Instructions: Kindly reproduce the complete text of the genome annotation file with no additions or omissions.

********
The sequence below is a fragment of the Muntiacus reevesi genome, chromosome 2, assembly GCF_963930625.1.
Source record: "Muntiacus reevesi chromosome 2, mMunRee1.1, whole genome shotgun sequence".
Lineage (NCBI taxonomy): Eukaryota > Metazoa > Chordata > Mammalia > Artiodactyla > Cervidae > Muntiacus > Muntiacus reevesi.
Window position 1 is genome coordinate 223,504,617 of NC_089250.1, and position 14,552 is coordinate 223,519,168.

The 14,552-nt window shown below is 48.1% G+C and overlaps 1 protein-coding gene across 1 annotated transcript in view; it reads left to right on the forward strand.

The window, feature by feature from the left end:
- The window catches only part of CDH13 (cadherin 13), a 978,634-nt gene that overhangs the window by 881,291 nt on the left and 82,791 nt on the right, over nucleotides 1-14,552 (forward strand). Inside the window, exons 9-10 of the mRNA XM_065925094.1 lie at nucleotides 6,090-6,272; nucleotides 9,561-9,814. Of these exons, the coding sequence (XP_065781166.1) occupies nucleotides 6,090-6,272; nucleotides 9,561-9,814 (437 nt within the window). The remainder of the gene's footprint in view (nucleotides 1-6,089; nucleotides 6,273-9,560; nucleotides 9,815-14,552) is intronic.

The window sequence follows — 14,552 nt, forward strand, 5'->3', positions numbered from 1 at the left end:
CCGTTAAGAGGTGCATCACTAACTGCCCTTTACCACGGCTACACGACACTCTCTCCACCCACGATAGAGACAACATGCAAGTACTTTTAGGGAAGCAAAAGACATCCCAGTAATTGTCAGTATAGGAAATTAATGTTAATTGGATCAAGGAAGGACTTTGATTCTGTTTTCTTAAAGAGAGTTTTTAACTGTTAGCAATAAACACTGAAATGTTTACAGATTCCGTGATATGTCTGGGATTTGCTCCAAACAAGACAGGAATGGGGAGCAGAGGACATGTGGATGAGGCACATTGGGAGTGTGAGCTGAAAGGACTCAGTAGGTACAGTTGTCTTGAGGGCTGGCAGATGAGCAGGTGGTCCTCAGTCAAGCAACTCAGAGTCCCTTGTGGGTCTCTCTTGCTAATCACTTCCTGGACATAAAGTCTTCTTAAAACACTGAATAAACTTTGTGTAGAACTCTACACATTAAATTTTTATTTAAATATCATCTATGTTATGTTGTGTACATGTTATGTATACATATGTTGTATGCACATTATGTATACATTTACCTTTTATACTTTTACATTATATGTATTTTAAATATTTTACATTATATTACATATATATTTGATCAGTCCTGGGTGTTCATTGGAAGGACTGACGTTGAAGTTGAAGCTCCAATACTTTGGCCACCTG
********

The sequence below is a fragment of the Muntiacus reevesi genome, chromosome 2, assembly GCF_963930625.1.
Source record: "Muntiacus reevesi chromosome 2, mMunRee1.1, whole genome shotgun sequence".
Lineage (NCBI taxonomy): Eukaryota > Metazoa > Chordata > Mammalia > Artiodactyla > Cervidae > Muntiacus > Muntiacus reevesi.
Window position 1 is genome coordinate 223,504,617 of NC_089250.1, and position 14,552 is coordinate 223,519,168.

The 14,552-nt window shown below is 48.1% G+C and overlaps 1 protein-coding gene across 1 annotated transcript in view; it reads left to right on the forward strand.

The window, feature by feature from the left end:
- The window catches only part of CDH13 (cadherin 13), a 978,634-nt gene that overhangs the window by 881,291 nt on the left and 82,791 nt on the right, over nucleotides 1-14,552 (forward strand). Inside the window, exons 9-10 of the mRNA XM_065925094.1 lie at nucleotides 6,090-6,272; nucleotides 9,561-9,814. Of these exons, the coding sequence (XP_065781166.1) occupies nucleotides 6,090-6,272; nucleotides 9,561-9,814 (437 nt within the window). The remainder of the gene's footprint in view (nucleotides 1-6,089; nucleotides 6,273-9,560; nucleotides 9,815-14,552) is intronic.

The window sequence follows — 14,552 nt, forward strand, 5'->3', positions numbered from 1 at the left end:
CCGTTAAGAGGTGCATCACTAACTGCCCTTTACCACGGCTACACGACACTCTCTCCACCCACGATAGAGACAACATGCAAGTACTTTTAGGGAAGCAAAAGACATCCCAGTAATTGTCAGTATAGGAAATTAATGTTAATTGGATCAAGGAAGGACTTTGATTCTGTTTTCTTAAAGAGAGTTTTTAACTGTTAGCAATAAACACTGAAATGTTTACAGATTCCGTGATATGTCTGGGATTTGCTCCAAACAAGACAGGAATGGGGAGCAGAGGACATGTGGATGAGGCACATTGGGAGTGTGAGCTGAAAGGACTCAGTAGGTACAGTTGTCTTGAGGGCTGGCAGATGAGCAGGTGGTCCTCAGTCAAGCAACTCAGAGTCCCTTGTGGGTCTCTCTTGCTAATCACTTCCTGGACATAAAGTCTTCTTAAAACACTGAATAAACTTTGTGTAGAACTCTACACATTAAATTTTTATTTAAATATCATCTATGTTATGTTGTGTACATGTTATGTATACATATGTTGTATGCACATTATGTATACATTTACCTTTTATACTTTTACATTATATGTATTTTAAATATTTTACATTATATTACATATATATTTGATCAGTCCTGGGTGTTCATTGGAAGGACTGACGTTGAAGTTGAAGCTCCAATACTTTGGCCACCTG